A balmy summer's evening with tables and chairs spilling out on to the pavement. Amid an animated crowd, I am primed for a cool, appetising glass of sherry. The glasses come to the table dripping beads of condensation. My mouth is watering. I nibble an olive and take my first sip of the refreshingly seasalty liquid. Am I in Jerez or in heaven? Neither. I am on a London street, and have just dropped into the Spanish restaurant Moro for a bone-dry apéritif of the house fino, Tio Pepe, and a spot of tapas. Such was the tranforming effect of the tangy liquid distillation of the Spanish south that I could have been in Andalucia.
Dry though they are, tongue-tingling fino and manzanilla taste sweeter in their hometown of Jerez de la Frontera, near Gibraltar, especially washed down with a mouthwatering range of gazpacho, garlic prawns, sardines, tuna and other fresh Atlantic seafood. If you're in whitewashed Andalucia this summer, I'd recommend a visit to the cool, vaulted 18th- and 19th-century bodegas of Jerez. They'll reveal the traditional solera system of ageing the sherry in casks and give you a taste of the range of sherries from the palest and lightest to the fuller amontillado and oloroso and the treacly-rich PX that's magic poured over vanilla ice cream.
In the Moorish city of Cordoba, you're within spitting distance of Montilla-Moriles, some of whose sherry-style wines (try Alvear; Budgens' PX Anada is £6.99 for 50cl) are still aged in traditional clay amphorae.
The most familiar Spanish shoreline is the Mediterranean coast stretching from the French Pyrenean border in the north through Barcelona down to Valencia and Murcia. All are wonderful for Spanish wine starting with cava in the Penedès region. The widely available Codorníu cava, organic Albet I Noia (Sainsbury's, £7.99) and Juve y Camps (Jeroboams London shops and www.jeroboams.co.uk, £8.75) are among the best. Look out, too, for crisp refreshing dry whites such as the fragrant 2004 Jean Leon Terrasola Muscat (Bibendum, www.bibendum-wine.co.uk or 020-7449 4120, £6.88) and zesty-fresh Miguel Torres 2003 Sauvignon Blanc Fransola (Huntsworth Wine Co, London, 020-7229 1610; Auriol Wines, Hook, Hampshire, 01252 843190, £12.49). A good value all-purpose red from this coast is the 2002 Raimat Abadia (Oddbins, £6.99).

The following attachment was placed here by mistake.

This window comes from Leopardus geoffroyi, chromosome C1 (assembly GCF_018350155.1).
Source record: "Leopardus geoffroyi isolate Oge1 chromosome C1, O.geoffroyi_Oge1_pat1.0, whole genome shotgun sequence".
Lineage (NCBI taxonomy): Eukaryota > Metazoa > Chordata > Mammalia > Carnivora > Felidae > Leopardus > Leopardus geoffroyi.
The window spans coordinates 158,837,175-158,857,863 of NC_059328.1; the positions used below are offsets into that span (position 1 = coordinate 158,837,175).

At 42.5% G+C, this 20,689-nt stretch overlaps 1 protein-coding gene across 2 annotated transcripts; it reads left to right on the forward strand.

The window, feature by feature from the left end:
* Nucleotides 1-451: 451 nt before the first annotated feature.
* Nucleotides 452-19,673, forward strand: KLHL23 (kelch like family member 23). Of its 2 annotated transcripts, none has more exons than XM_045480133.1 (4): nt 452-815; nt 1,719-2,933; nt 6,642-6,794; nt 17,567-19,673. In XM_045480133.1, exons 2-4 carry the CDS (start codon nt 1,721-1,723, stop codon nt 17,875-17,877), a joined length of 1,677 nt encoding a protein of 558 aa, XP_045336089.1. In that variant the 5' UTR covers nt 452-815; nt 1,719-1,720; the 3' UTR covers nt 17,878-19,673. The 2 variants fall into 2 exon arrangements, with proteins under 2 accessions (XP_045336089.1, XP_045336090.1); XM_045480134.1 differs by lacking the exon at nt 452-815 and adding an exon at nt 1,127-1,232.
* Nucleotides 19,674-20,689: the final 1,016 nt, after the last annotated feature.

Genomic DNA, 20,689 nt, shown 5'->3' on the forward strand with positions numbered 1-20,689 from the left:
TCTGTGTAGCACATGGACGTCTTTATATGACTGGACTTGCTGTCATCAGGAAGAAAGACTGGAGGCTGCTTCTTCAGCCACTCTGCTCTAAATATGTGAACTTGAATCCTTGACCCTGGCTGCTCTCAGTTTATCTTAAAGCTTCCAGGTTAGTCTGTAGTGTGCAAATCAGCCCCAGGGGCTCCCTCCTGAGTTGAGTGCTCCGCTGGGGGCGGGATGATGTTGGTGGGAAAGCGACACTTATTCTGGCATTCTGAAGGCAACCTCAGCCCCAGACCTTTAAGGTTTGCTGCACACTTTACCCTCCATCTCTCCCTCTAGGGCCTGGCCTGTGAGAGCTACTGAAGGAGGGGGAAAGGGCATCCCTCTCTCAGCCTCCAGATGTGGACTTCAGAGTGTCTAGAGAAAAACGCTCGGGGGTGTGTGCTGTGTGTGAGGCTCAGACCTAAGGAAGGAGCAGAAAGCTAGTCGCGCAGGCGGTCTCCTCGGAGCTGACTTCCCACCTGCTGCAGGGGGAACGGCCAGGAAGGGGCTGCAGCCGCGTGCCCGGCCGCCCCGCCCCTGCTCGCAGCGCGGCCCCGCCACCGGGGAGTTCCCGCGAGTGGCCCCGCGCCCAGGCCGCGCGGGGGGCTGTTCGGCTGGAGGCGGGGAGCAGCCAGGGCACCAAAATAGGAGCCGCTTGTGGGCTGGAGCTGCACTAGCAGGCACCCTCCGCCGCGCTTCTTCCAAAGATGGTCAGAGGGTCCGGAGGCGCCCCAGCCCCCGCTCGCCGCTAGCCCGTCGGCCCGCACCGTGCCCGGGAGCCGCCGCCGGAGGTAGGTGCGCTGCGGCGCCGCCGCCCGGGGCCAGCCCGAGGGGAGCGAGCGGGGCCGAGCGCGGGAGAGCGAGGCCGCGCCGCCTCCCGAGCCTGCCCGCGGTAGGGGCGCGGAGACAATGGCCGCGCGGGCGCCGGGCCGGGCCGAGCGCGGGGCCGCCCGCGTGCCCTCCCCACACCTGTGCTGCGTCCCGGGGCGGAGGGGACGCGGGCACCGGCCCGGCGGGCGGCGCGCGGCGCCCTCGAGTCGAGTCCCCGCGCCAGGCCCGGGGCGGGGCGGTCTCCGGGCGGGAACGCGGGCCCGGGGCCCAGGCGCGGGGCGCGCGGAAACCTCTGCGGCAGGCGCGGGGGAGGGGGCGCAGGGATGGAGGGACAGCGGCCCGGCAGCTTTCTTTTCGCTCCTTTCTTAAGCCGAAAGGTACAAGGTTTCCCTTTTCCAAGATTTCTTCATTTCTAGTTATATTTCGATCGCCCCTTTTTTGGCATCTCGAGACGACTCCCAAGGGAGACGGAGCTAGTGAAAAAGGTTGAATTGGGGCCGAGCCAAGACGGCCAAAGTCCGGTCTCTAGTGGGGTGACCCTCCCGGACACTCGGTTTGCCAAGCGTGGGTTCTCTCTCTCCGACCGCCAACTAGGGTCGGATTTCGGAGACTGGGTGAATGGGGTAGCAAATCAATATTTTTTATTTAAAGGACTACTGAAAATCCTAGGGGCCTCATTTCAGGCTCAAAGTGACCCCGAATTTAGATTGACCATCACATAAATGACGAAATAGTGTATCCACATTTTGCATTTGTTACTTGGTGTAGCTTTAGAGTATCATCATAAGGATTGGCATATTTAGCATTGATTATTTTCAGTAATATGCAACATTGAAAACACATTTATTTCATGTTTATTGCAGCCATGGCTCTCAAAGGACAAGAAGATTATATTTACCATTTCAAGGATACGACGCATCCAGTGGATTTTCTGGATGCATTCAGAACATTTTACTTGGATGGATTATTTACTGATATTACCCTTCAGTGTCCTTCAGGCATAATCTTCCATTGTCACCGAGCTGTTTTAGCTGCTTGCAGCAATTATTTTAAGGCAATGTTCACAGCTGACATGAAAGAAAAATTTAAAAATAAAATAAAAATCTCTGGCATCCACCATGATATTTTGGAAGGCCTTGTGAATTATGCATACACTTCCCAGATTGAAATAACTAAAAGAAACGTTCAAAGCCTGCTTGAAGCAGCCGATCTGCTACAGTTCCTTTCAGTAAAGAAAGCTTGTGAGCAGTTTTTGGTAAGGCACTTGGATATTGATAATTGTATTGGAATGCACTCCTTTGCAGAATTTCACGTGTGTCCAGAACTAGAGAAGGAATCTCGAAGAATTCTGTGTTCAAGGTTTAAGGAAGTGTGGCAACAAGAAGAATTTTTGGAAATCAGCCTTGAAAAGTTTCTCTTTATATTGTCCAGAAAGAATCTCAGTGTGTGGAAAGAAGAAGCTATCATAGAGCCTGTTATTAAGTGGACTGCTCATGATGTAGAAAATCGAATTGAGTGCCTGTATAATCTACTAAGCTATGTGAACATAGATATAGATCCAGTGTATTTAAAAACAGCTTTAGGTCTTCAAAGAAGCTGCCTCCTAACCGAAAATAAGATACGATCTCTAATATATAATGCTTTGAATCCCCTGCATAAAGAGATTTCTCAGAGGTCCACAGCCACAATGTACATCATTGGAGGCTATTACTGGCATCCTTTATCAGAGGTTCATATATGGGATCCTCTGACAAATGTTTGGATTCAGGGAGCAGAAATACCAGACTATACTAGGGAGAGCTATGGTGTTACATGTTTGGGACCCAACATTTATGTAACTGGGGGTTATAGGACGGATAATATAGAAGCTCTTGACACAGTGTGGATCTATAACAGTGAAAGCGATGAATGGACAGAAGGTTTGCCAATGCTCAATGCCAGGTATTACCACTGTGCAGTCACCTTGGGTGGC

In the same area Clos Mogador or Alvaro Palacios from Priorat are big hitters that can make short shrift of your holiday budget. For better value, Cellar de Capçanes (Oddbins has the rosé,£5.49, Waitrose has Mas Collet red, £6.55), or Casa de la Ermita (Oddbins, £6.69), from Jumilla further south, are excellent.
Over on the far-flung, verdant Atlantic coast, Galicia is home to arguably Spain's best white wine, the delightfully crisp and peachy, ripe albariño from the Rias Baixas, which is made to wash down the local seafood. From the 2004 vintage, try Martin Codax (Majestic, 0845 605 6767 , £8.49 or two bottles for £6.99 each), Pazo Senorans (Booths, £8.99) and Bodegas Fillaboa Albariño (Ballantynes Wine Merchants, Cardiff 029-2022 2202, and Cowbride 01446 774840, £11.99).
Back over in Basque country not only is it in and around San Sebastian that many of Spain's best restaurants are to be found, but it's just a hop over the dramatic Sierra Cantabria to the classic oak-aged, savoury tempranillos and garnachas of Rioja and the refreshing pink rosados of neighbouring Navarra. Salud! EReuse content